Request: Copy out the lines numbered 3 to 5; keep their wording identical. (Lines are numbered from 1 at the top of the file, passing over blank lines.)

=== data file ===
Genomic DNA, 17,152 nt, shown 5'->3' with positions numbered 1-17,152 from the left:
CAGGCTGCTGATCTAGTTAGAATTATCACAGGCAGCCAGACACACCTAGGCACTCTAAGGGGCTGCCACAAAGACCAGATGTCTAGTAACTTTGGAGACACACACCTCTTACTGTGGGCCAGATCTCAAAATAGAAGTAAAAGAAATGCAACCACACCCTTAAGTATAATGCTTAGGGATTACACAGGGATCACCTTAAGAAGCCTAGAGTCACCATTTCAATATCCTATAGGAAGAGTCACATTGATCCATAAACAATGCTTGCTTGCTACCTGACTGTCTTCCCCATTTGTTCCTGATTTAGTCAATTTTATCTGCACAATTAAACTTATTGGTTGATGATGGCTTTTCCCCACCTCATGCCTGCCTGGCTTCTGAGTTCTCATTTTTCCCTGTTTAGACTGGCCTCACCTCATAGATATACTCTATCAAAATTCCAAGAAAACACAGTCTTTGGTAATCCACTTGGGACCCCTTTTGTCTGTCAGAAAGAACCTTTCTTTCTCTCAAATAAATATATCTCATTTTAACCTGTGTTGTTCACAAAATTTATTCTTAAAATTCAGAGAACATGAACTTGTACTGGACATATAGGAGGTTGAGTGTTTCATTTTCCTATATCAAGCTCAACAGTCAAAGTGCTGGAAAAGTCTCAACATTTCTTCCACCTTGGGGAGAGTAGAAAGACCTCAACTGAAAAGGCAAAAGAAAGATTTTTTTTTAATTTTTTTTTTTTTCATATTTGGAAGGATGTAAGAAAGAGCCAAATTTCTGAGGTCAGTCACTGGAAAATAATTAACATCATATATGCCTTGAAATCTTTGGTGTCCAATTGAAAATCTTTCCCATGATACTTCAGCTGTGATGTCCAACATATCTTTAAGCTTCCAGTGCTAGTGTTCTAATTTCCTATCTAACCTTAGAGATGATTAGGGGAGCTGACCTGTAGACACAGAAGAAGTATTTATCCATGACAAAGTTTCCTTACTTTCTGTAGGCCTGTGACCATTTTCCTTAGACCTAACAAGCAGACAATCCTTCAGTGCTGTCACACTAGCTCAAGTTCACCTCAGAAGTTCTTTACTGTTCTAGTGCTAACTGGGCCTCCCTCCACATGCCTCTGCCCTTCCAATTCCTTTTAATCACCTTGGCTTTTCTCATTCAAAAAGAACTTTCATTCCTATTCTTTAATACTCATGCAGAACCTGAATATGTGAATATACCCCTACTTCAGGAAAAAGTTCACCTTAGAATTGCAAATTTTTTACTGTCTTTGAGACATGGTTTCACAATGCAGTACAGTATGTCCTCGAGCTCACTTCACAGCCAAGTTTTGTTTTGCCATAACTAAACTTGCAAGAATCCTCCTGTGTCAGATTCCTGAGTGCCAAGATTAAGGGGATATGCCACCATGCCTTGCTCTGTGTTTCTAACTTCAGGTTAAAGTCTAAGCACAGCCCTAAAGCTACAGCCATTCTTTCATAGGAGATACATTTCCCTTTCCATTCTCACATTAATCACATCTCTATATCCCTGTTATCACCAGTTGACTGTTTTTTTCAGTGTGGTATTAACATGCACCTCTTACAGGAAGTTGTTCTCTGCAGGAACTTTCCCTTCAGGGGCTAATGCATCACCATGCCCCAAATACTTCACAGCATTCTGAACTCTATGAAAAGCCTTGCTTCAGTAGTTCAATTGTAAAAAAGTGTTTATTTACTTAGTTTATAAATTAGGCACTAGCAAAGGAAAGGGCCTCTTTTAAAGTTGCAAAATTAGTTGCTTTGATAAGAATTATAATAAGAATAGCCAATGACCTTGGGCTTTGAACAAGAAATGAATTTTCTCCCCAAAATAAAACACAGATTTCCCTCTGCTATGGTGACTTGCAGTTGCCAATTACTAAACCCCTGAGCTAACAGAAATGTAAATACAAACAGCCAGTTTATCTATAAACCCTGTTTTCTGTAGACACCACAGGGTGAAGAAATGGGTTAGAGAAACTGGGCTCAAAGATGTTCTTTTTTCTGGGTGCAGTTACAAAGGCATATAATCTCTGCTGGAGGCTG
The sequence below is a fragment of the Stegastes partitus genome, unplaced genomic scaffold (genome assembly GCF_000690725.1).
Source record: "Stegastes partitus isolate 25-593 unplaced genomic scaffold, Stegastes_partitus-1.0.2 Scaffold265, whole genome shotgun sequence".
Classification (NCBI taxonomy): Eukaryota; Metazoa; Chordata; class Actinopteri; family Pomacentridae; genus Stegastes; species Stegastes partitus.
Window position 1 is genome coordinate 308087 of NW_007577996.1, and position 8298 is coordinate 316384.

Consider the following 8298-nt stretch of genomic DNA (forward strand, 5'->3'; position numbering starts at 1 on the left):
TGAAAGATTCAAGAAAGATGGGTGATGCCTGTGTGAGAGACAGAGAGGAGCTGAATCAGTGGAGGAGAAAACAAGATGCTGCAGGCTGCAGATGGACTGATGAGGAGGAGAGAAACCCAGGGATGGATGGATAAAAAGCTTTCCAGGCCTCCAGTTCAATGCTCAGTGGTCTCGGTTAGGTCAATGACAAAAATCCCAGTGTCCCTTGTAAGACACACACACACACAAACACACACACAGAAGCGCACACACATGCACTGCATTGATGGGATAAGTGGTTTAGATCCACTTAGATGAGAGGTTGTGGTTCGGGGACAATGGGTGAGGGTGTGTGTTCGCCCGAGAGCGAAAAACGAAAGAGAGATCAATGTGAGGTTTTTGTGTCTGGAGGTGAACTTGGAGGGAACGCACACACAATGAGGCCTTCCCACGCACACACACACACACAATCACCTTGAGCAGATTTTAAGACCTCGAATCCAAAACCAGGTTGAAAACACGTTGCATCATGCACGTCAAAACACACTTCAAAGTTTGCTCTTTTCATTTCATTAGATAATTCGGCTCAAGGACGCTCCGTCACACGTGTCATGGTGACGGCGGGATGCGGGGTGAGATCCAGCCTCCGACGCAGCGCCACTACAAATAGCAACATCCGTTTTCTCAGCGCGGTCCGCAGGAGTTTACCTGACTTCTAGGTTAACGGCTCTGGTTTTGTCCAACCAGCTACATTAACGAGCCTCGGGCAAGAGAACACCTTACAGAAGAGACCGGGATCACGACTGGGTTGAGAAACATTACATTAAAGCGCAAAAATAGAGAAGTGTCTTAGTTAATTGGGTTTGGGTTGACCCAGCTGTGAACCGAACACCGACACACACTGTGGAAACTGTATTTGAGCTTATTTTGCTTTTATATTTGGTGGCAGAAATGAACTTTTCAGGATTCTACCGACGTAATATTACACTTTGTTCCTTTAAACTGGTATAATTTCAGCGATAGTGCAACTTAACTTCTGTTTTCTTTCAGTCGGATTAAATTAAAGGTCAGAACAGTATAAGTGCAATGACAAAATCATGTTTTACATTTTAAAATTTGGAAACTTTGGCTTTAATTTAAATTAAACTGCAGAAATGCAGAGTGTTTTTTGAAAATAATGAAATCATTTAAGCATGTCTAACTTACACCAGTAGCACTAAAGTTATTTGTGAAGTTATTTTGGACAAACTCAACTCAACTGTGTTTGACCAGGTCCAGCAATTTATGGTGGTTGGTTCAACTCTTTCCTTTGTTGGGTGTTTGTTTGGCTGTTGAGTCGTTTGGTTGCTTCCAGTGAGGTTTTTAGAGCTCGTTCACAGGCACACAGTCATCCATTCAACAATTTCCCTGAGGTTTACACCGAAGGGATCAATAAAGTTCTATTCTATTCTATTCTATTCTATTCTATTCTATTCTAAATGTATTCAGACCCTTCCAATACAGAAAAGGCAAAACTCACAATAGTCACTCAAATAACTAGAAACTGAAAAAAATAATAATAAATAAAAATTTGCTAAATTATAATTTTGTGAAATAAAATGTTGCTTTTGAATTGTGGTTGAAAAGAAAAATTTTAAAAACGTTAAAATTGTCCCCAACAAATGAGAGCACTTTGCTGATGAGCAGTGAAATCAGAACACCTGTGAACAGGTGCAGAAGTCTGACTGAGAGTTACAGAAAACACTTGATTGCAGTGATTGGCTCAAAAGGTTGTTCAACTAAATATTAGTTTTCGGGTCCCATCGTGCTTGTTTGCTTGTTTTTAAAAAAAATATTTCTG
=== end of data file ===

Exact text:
The sequence below is a fragment of the Stegastes partitus genome, unplaced genomic scaffold (genome assembly GCF_000690725.1).
Source record: "Stegastes partitus isolate 25-593 unplaced genomic scaffold, Stegastes_partitus-1.0.2 Scaffold265, whole genome shotgun sequence".
Classification (NCBI taxonomy): Eukaryota; Metazoa; Chordata; class Actinopteri; family Pomacentridae; genus Stegastes; species Stegastes partitus.